My Dog Is Totally Trained, Right?
Learn why training's never done, and why there's absolutely nothing wrong with that.
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Maintenance Training for Behavior You Like
Experiments like Juniper’s are, as far as I’m concerned, welcome and even entertaining. But remember I said animals experiment because it helps them meet their wants and needs in a changeable world. Let’s say you teach your dog to come when called, and you’ve got him rocketing to you in all kinds of circumstances the instant you say “Zippy, here!” But then you slack off. You stop bringing treats with you when you hike with Zippy off leash, because, after all, he’s “trained.”
Well, as much as Zippy presumably likes to be with you, there’s a big, interesting world out there, and sometimes it has pieces of somebody’s discarded Big Mac in it. If you stop rewarding Zippy for coming when you call, then sooner or later the balance tips toward eating Big Macs instead. This is natural, normal behavior change, not a palace coup. If you want Zippy’s behavior of coming when called to stay the same, then it has to keep working for him as well as for you. Even after Zippy has practiced and practiced and practiced till he’s letter perfect, you should give him frequent refreshers.
In fact, the eminent animal trainer Bob Bailey has been heard to say that you should never stop rewarding the behavior you want, no matter how well you’ve trained it. He and his wife and partner, Marion Breland Bailey, had observed that even the most skilled trainers missed many correct behaviors by the animals they were teaching. So no matter how generously they thought they were rewarding the animals, they were actually being much more stingy. And since any animal will give up a behavior that isn’t working, or isn’t working well enough, it behooves us to make sure that the behaviors we want get our dog friends something that they want. That could be food, attention, play, a chest scratch, or all of the above.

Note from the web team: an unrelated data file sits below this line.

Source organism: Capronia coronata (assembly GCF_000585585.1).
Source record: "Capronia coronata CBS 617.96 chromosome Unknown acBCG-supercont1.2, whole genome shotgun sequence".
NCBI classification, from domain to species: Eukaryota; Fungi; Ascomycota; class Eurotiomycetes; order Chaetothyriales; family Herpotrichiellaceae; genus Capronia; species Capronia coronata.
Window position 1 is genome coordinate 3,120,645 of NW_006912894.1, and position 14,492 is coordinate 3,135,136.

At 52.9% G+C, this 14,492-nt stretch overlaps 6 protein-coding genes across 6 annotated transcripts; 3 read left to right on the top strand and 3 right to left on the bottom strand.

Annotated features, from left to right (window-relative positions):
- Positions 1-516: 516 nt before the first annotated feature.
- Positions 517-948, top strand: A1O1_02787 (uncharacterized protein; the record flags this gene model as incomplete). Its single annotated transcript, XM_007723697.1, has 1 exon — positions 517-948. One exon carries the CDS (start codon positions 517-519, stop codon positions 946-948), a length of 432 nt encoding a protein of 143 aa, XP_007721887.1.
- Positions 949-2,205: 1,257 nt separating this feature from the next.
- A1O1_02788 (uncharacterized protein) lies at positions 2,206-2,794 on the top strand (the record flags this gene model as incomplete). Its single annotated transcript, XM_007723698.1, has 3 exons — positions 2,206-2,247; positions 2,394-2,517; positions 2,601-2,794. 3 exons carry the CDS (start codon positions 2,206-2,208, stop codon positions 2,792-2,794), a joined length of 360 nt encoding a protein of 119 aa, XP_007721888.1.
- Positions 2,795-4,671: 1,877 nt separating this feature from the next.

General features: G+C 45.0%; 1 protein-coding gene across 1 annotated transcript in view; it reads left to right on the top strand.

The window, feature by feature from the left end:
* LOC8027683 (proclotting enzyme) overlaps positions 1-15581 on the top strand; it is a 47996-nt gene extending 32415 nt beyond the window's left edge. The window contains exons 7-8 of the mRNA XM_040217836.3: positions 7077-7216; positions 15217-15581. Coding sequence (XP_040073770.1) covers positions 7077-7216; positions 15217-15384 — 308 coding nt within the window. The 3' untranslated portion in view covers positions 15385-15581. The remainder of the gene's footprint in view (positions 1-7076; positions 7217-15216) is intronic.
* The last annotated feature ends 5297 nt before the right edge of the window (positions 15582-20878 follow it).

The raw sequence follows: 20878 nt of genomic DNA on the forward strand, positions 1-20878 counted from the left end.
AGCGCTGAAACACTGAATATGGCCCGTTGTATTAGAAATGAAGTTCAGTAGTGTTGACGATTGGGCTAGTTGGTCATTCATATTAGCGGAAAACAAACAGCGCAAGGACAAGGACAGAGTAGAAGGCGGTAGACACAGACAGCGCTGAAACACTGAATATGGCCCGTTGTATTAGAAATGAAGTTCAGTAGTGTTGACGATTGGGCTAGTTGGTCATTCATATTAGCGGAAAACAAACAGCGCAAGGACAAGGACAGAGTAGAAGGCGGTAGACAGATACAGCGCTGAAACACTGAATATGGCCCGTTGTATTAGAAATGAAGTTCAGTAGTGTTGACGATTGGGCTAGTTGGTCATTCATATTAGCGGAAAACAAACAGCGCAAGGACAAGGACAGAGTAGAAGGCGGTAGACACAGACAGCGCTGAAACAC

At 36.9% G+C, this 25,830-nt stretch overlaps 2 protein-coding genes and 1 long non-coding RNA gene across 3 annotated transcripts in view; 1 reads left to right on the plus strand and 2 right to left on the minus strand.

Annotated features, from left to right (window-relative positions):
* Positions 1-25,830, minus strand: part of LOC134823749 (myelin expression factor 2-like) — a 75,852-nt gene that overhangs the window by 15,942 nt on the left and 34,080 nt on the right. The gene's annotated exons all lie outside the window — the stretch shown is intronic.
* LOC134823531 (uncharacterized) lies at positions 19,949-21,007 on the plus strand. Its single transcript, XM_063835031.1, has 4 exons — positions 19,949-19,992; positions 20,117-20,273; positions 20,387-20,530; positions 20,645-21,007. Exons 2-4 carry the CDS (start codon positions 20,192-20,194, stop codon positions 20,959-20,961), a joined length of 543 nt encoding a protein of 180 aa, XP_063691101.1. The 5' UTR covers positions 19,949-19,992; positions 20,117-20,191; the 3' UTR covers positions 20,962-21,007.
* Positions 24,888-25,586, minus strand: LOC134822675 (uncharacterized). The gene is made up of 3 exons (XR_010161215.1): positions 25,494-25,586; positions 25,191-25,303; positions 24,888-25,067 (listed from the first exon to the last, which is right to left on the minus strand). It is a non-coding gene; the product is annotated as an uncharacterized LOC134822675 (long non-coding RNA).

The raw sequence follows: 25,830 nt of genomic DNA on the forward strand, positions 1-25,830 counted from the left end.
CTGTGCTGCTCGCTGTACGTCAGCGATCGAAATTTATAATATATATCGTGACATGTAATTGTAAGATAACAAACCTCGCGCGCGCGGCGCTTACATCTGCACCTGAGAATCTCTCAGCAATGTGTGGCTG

“My Dog Should …”
I can just see some of you scrunching up your faces and getting ready to say “But my dog should …” whatever. No, sorry, there is no “should,” and I would love to just erase the idea that our dogs owe us their obedience. We bring them into our households and control their lives, and on top of that we expect them to behave in all kinds of ways that from a dog’s point of view are completely nonsensical: Walk in a straight line, parallel to your companion and at exactly the same pace all the time. Leave that roast beef and kitty poop alone. Stop chewing on this strangely-shaped item made of tasty leather, and not only that but give it up happily, without a growl. Quit playing with the other dogs and instead come here so I can walk you home on leash in the aforementioned unnatural, boring style.
Yes, of course, our dogs love us and enjoy our company. But my goodness, we ask them to do some weird things! The least we can offer in exchange is to make it fun and rewarding to comply, and to accept that our dog friends are live, experimenting, change-making, and not perfectly programmable. Always training, never just plain trained.
That’s it for this week. You can write to me at firstname.lastname@example.org. I get so many questions that I can’t respond individually, but check out past episodes at quickanddirtytips.com/dog-trainer or do a search for your question on our site. I have probably already answered your query. And please visit me on Facebook, where I’m The Dog Trainer.
If you're working with your dog on those desireable behaviors, consider getting a copy of my book, The Dog Trainer's Complete Guide to a Happy, Well-Behaved Pet. It has tons of training tricks to keep both you and your dog on your toes.